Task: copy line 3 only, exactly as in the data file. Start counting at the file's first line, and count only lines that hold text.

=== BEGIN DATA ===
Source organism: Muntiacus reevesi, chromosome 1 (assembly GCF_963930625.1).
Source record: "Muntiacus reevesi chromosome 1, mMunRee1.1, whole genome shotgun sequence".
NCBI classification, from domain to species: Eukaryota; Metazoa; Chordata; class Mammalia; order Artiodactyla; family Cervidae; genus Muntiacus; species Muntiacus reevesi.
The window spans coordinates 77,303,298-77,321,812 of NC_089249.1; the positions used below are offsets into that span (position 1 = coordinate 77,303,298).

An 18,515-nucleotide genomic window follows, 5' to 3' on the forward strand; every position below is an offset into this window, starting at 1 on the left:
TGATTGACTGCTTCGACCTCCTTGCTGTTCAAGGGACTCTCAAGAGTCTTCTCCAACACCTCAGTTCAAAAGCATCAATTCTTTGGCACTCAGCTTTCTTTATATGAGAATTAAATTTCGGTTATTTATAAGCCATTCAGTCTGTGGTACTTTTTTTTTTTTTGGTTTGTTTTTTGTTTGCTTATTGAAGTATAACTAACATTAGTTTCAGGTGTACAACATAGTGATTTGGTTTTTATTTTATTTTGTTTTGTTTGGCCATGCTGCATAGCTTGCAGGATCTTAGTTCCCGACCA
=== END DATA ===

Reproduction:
NCBI classification, from domain to species: Eukaryota; Metazoa; Chordata; class Mammalia; order Artiodactyla; family Cervidae; genus Muntiacus; species Muntiacus reevesi.